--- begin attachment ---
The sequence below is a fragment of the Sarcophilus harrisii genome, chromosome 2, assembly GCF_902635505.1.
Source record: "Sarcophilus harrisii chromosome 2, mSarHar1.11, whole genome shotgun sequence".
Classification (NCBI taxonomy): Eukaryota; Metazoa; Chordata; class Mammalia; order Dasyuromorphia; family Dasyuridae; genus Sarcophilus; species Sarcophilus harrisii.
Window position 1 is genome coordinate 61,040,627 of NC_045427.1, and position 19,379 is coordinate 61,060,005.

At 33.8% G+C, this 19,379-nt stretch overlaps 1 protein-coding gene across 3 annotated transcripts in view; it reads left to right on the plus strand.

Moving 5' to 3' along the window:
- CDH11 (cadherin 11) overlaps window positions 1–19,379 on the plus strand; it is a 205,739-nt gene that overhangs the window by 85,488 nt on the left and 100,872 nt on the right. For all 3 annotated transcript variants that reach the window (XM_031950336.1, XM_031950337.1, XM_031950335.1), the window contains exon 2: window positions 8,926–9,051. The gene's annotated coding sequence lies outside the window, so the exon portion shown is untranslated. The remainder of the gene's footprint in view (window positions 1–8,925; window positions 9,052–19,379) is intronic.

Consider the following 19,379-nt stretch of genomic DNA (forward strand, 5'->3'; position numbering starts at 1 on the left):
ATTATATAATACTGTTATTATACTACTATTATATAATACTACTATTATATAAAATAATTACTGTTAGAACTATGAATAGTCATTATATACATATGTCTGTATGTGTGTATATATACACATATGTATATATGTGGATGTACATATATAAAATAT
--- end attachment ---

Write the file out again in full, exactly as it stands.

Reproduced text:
The sequence below is a fragment of the Sarcophilus harrisii genome, chromosome 2, assembly GCF_902635505.1.
Source record: "Sarcophilus harrisii chromosome 2, mSarHar1.11, whole genome shotgun sequence".
Classification (NCBI taxonomy): Eukaryota; Metazoa; Chordata; class Mammalia; order Dasyuromorphia; family Dasyuridae; genus Sarcophilus; species Sarcophilus harrisii.
Window position 1 is genome coordinate 61,040,627 of NC_045427.1, and position 19,379 is coordinate 61,060,005.

At 33.8% G+C, this 19,379-nt stretch overlaps 1 protein-coding gene across 3 annotated transcripts in view; it reads left to right on the plus strand.

Moving 5' to 3' along the window:
- CDH11 (cadherin 11) overlaps window positions 1–19,379 on the plus strand; it is a 205,739-nt gene that overhangs the window by 85,488 nt on the left and 100,872 nt on the right. For all 3 annotated transcript variants that reach the window (XM_031950336.1, XM_031950337.1, XM_031950335.1), the window contains exon 2: window positions 8,926–9,051. The gene's annotated coding sequence lies outside the window, so the exon portion shown is untranslated. The remainder of the gene's footprint in view (window positions 1–8,925; window positions 9,052–19,379) is intronic.

Consider the following 19,379-nt stretch of genomic DNA (forward strand, 5'->3'; position numbering starts at 1 on the left):
ATTATATAATACTGTTATTATACTACTATTATATAATACTACTATTATATAAAATAATTACTGTTAGAACTATGAATAGTCATTATATACATATGTCTGTATGTGTGTATATATACACATATGTATATATGTGGATGTACATATATAAAATAT